Sean Kruger had big shoes to fill. We’re talking about stepping into Bear Bryant-sized kicks.
In the last 12 years, no team has dominated the Daisy National BB Gun Championship Match like the Pierre Junior Shooters out of Pierre, South Dakota. In 2016, they did it again, making the annual 12-hour pilgrimage to Rogers, Arkansas — home of Daisy Outdoor Products and the National match each July — to win the team’s seventh national title.
Kruger, in his first year coaching the Pierre Junior Shooters, knew the expectations would be through the roof for a shooting program built more than four decades ago that has won more titles in recent years than it has lost. All while competing against nearly 60 of the top 5-meter BB gun teams in the country.
“It’s a lot of work,” Kruger said. “The kids put in a tremendous amount of time. Our program has had some success so they know they can reach this. It’s been a long, stressful week. I think the kids handle it better than the coaches do.”
Handle it, they did. The five-member team of rising marksmen and women consisted of Nathan Schnabel, Andrew Kliewer, Alexandra Smith, Wyatt Rose and Jessica Hays. From the four shooting positions — standing, kneeling, sitting and prone — the squad posted only two sub-90 rounds and bested Wyandotte County 4-H from Leavenworth, Kansas, by six points. Spink County Shooting Sports, another South Dakota team out of Redfield, finished one point out of second place to medal with a bronze.
Since 1991, when squads began to split into local shooting teams, no county or area team has won more Daisy National BB Gun titles than Pierre. Prior to that time, each state sent one team to Nationals and both Kansas and Missouri captured nine shooting championships from 1966-91.
Grace Hockenberry of Spring Mills, Pennsylvania, only had about a week left of eligibility to shoot in the Daisy National BB Gun Match, which allows participates ages 8 to 15. The rising junior in high school fired 13 points under a perfect 400 to capture the overall individual title days before her 16th birthday.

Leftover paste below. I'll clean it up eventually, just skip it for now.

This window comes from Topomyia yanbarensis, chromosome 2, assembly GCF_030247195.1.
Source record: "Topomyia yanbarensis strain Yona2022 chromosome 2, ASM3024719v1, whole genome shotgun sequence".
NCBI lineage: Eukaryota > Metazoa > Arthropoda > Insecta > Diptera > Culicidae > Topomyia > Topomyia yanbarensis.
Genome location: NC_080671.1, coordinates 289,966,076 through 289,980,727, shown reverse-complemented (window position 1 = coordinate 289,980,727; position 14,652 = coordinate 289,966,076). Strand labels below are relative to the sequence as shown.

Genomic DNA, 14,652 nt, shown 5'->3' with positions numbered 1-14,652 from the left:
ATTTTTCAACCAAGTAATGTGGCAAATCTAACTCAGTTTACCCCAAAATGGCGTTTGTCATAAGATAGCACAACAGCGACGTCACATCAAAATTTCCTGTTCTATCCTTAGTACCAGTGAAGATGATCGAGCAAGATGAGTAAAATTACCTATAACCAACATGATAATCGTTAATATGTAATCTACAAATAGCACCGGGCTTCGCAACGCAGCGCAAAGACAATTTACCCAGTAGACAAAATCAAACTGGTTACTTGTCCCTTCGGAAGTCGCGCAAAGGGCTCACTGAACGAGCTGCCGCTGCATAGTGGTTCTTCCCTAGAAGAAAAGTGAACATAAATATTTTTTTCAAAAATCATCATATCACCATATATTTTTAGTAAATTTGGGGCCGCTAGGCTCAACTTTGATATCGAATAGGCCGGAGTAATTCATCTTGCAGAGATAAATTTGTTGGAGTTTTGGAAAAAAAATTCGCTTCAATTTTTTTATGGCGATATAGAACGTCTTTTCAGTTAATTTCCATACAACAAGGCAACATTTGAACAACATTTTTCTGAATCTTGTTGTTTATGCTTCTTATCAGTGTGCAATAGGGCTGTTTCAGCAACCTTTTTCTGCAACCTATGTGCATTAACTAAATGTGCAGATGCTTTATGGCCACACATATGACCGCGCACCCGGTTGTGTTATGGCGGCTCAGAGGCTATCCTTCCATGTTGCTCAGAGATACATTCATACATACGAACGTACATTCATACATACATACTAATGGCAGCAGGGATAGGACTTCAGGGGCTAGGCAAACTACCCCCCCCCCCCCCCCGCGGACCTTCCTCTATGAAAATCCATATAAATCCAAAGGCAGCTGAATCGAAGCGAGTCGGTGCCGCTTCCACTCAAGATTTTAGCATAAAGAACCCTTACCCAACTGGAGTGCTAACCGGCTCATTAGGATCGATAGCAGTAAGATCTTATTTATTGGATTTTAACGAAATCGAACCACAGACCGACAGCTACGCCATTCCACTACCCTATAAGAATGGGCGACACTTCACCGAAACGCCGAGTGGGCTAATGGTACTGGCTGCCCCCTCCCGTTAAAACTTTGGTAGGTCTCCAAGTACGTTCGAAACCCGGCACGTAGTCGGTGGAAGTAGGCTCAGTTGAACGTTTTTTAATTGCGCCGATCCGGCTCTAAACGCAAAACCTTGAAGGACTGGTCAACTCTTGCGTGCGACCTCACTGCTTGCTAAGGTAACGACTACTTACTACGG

It was sweet, indeed, for Hockenberry, who has been shooting for seven years and has competed at Nationals for four years before finding near perfection with Daisy’s Match Grade Model 499 Champion, the gun all competitors use — a single-shot BB gun categorized as the most accurate BB gun in the world.
“I just got in my zone, and I shot like I was at home. I didn’t think about anything else,” said Hockenberry, who fired 99s in both the prone and sitting shooting positions.
She said she will likely move on to competitive shooting in .22-caliber rifle or pistol to change things up after close to a decade of feverish air rifle practice. All are sports that nearly any youth, regardless of size, strength or gender, can participate in and achieve success.
“This is easy to get into,” Hockenberry said of the shooting sports. “There’s [a shooting sports program] in just about every state. It’s fun if you work hard.”
Garett Dall of Leavenworth, Kansas, placed second in the aggregate individual competition, just four points off Hockenberry’s mark. Mullen, Nebraska’s Gracie Hoyt, the only disabled shooter at the competition, won bronze and inspired everyone in the building at the same time. Hoyt was born with shortened arms and malformed hands, but has competed at Nationals for several years. She shoots with a spring-style stand and uses a custom-built air rifle with a modified trigger farther back on the stock.
In the Champions Match, held exclusively for competitors ineligible to shoot as regular team members or as an alternate due to Nationals’ consecutive match rule, Alisha McMartin of Hartford, South Dakota, shot a 387 to take home top honors. Shooters who were on a team the previous year are not allowed to return as an alternate or team member the following year, allowing new shooters a chance to compete each year.